Genital & Anal warts


Anal warts are surprisingly common – it’s an affliction we treat quite commonly.  In fact many patients who come in telling me they have hemorrhoids actually have warts.  It makes sense because many of the symptoms are very consistent with hemorrhoids. 

Genital, venereal, and anal warts are caused bycondylomata acuminata, a sexually-transmitted virus.  Its spread has been difficult to stop, unfortunately, because its long incubation period (the time between acquiring it and the emergence of symptoms) makes it difficult for the patient to find out who gave it to them.  Incubation is 1 to 6 months. Estimates of how much of the US adult population is infected range as high as 50%, so it’s no surprise that I see so many cases.

The virus is usually contracted by direct contact with an infected person, and there’s no better place to incubate and grow a virus than within the rectal mucosa (lining of the rectum).  It lies dormant until the immune system weakens for some reason, then it flairs.

The first symptoms are a little like genital herpes. The patient might develop genital sores, like cold sores, flu-like symptoms, as the virus fights to overcome the immune system’s defenses.

As the virus proceeds, other symptoms emerge – anal/genital warts themselves, itching, bleeding, irritation, pain, discomfort, protrusion – similar symptoms as with hemorrhoids.

My treatment of anal warts is state-of-the-art and similar to what most practitioners use.  I remove them under local anaesthesia, either with a surgical blade (excision) or heat (fulguration).  The sites usually heal without much scarring.  This is minor, in-office surgery that leaves the patient “ambulatory,” meaning they are able to get up and walk out when it’s completed.  Like the rest of our procedures, it does not require hospitalization, a major benefit often cited by our patients due to the time and expense saved.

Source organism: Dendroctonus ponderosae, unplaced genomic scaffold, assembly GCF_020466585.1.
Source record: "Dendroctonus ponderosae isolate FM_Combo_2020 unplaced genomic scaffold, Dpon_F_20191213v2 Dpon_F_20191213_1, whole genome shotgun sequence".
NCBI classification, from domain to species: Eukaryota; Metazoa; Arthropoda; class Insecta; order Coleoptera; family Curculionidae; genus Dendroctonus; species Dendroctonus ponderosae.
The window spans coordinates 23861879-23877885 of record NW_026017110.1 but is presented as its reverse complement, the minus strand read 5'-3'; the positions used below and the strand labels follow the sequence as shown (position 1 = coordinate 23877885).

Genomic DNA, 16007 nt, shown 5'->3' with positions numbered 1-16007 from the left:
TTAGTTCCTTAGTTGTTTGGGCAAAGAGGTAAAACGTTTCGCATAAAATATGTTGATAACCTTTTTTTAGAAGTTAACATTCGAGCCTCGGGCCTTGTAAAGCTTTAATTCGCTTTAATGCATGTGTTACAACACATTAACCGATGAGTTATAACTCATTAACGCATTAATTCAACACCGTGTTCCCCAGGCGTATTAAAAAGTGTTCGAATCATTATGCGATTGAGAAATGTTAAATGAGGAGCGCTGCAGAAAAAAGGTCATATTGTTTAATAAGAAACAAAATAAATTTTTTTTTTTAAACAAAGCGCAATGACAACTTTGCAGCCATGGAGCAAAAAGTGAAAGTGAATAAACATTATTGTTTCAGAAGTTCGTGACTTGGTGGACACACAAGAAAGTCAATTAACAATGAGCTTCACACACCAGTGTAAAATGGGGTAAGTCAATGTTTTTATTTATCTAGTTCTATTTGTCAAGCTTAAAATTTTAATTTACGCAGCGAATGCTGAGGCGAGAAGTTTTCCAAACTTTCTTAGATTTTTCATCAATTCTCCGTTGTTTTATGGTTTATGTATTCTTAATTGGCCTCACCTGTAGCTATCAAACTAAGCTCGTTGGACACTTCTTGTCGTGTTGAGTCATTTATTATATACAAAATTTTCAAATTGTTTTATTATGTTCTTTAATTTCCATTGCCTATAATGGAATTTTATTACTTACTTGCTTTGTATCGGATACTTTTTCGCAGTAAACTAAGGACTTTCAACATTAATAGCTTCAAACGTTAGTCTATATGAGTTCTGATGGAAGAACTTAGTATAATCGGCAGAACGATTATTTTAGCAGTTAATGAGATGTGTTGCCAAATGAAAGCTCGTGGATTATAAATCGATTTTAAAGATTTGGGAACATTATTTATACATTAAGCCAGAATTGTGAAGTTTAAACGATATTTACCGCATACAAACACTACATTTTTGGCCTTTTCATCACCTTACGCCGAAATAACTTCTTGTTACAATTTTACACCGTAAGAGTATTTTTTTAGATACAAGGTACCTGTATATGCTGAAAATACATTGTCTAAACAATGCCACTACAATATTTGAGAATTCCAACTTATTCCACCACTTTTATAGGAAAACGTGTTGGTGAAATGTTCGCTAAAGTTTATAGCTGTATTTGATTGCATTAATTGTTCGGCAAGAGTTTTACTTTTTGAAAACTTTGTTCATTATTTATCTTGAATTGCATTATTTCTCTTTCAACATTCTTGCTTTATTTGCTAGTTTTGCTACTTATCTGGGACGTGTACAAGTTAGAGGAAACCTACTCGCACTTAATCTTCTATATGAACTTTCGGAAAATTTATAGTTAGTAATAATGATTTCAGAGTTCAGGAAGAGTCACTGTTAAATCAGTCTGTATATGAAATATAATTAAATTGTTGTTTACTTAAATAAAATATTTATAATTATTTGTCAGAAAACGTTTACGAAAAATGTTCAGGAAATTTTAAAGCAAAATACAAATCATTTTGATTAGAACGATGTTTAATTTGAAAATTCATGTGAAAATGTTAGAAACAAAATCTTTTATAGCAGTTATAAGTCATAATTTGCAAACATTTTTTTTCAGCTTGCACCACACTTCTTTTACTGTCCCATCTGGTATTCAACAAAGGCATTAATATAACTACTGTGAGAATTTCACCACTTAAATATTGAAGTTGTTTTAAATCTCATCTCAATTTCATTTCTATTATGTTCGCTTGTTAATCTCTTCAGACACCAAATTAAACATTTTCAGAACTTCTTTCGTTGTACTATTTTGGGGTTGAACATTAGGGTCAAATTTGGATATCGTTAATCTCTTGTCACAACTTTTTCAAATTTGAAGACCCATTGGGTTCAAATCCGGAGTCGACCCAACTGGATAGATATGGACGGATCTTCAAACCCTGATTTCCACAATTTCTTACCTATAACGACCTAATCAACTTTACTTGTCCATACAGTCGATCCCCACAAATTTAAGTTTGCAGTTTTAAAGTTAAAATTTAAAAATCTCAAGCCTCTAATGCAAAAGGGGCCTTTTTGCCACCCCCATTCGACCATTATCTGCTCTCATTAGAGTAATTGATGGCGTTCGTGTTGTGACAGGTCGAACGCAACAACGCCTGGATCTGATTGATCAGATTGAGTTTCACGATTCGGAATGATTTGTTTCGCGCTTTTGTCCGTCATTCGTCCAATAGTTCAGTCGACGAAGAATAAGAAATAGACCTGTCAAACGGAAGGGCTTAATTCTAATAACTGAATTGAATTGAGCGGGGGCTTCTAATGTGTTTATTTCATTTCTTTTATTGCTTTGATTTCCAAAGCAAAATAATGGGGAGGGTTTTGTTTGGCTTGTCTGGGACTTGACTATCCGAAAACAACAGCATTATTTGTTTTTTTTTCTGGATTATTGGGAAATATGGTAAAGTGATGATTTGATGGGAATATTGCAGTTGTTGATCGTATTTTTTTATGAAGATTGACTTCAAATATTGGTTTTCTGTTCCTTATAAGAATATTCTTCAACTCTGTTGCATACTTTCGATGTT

Even if there is no pain or other symptoms present, in any case the warts must be removed.  For the body’s immune system to fight the virus, they have to go because the warts themselves contain such a high viral load – they are basically all virus.

I’ve seen cases where they’ve narrowed the anal opening considerably, interfering with normal bowel activity.  Some are as big as walnuts.  Though it’s rare, they can also degenerate and become malignant over a long period of time if left untreated.  That’s one reason I strongly recommend against someone “just live with them” once they have been identified.

I treat cases that are relatively advanced, although there are very advanced cases that I refer out to surgical specialists.

These warts develop over the course of years.  Usually by the time I see the patient, they have been in denial for that long about what they have.  It’s the kind of condition that’s difficult to admit to and to seek treatment for, so I certainly understand.  Plus of course not many people know who to see when they are ready to deal with it.  There aren’t a lot of doctors who specialize in this type of condition.

For long-term management after treatment, a combination of homeopathic remedies and lifestyle adjustments can be effective in keeping down the viral load, or for prevention if no warts have emerged.  The virus that causes genital and anal warts is thought to be incurable, but it can be kept in check on a lifelong basis with no symptoms.  For women it’s especially important to keep it managed because the same virus can cause cervical dysplasia and cervical cancer.

In the clinic we I don’t address preventive or systemic (whole-body) treatment because we stay focused on the immediate need of carefully removing the warts, but anti-viral treatment, for those who pursue that, can succeed.  I have very experienced wholistic practitioners that I can refer to for long-term management.

I find that most people are just happy (very happy) to get rid of them and leave it at that.



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